Time ‘is running out for Zimbabwe looters’

February 28, 2018
| Report Focus News
President Emmerson Mnangagwa during a TV interview with Bloomberg News in Harare, Zimbabwe on Thursday, January 18 2018. Pic: Waldo Swiegers / Bloomberg

President Emmerson Mnangagwa’s three months general pardon for those who siphoned funds and and assets out of Zimbabwe is expected to come to an end on Wednesday.

According to the state-owned Chronicle newspaper, “the grace period which allowed looters to return the loot, with no questions asked” was set to come to an end.

Mnangagwa announced in November a 90 day amnesty for the return of funds siphoned out of the country by individuals and corporations during ex-president Robert Mugabe’s reign.

The president said at the time that those who returned their illegally earned cash were going to be pardoned unconditionally. The amnesty period ran from December 01 to March 01.

“Upon expiry of the three-month window, the government will proceed to effect arrest of all those who would not have complied with this directive and will ensure that they are prosecuted in terms of the country’s laws,” Mnangagwa was quoted as saying at the time.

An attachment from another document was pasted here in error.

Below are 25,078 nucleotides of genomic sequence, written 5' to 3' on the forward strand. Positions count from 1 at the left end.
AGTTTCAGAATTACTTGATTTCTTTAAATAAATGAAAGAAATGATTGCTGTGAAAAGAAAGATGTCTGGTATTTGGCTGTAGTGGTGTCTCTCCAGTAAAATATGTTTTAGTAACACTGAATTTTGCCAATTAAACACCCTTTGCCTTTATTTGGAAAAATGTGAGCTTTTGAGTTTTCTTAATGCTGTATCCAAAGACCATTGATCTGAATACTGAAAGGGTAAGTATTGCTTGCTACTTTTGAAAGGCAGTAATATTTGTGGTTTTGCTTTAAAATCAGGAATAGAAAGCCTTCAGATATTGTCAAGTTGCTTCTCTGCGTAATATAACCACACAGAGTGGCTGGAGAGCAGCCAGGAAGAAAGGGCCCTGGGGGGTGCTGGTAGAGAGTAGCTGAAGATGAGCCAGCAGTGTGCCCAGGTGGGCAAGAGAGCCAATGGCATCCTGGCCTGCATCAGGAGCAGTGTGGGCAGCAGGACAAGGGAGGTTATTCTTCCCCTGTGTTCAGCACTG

Mnangagwa, who took over from long ruling Mugabe after a military intervention, said the operation had discovered that huge funds were illegally externalised.

Mnangagwa was sworn-in in November last year and has vowed to fight corruption, protect foreign investment and create jobs to help re-build the troubled economy.

During his first visit to the World Economic Forum in Davos, Switzerland last month, Mnangagwa said that his call last year for the return of externalised funds was “being heeded and substantial millions” have been returned.

It was, however, not immediately clear how much had been returned.

Mnangagwa maintained that the southern African country was addressing its challenges with “renewed effort and vigour”.

To mark his 100 days in office, president Mnangagwa tweeted some of his government’s achievements so far.

He, however, maintained that there were “a lot more things” to be done to stir the southern African country to economic recovery.